Importance of Clay in Applied Soil Mechanics

Francis N. Hveem*
* California Division of Highways, Sacramento, California.

Abstract: Interparticle friction is the principal property which permits soils and granular materials to resist load without formation. Dry soils of virtually all types are highly stable. The suitability of soils for engineering purposes depends largely upon their ability to remain in place and support whatever loads may be placed upon them, either by a permanent engineering structure or by transient vehicle loads. A study of the properties which distinguish the more satisfactory from the less satisfactory soils indicates that in the majority of cases clays are detrimental to stability. It is apparent that wet clay has the effect of a lubricant in diminishing the natural resistance due to friction that would otherwise exist. It is necessary that the civil engineer responsible for construction of any form of earth work should be informed not only concerning the quantity of clay minerals that are present but also about their nature and their potential influence on the engineering properties of the soil.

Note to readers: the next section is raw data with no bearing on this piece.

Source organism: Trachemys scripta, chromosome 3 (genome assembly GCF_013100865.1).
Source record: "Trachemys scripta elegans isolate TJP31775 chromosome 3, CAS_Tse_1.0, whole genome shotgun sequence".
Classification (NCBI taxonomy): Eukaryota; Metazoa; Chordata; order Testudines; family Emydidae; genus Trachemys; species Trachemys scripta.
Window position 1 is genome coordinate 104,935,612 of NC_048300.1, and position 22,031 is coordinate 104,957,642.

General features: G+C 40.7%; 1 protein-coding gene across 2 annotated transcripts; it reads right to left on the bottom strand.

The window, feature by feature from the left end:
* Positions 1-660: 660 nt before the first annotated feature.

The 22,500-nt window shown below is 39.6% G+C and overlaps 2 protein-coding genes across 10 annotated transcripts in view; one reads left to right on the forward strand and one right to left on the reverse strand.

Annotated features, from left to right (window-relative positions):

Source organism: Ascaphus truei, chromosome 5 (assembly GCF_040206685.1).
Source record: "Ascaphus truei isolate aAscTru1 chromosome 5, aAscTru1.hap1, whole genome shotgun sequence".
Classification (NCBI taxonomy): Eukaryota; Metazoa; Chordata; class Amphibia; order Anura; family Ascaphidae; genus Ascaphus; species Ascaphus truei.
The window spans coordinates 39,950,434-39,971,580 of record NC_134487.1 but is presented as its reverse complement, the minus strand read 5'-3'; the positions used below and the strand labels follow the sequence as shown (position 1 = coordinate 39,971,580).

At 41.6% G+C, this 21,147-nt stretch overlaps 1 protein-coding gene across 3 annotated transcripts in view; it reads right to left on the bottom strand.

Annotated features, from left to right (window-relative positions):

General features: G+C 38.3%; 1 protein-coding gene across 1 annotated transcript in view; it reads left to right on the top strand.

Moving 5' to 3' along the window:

Clays and Clay Minerals; 1952 v. 1; no. 1; p. 191-195; DOI: 10.1346/CCMN.1952.0010121
© 1952, The Clay Minerals Society
Clay Minerals Society (www.clays.org)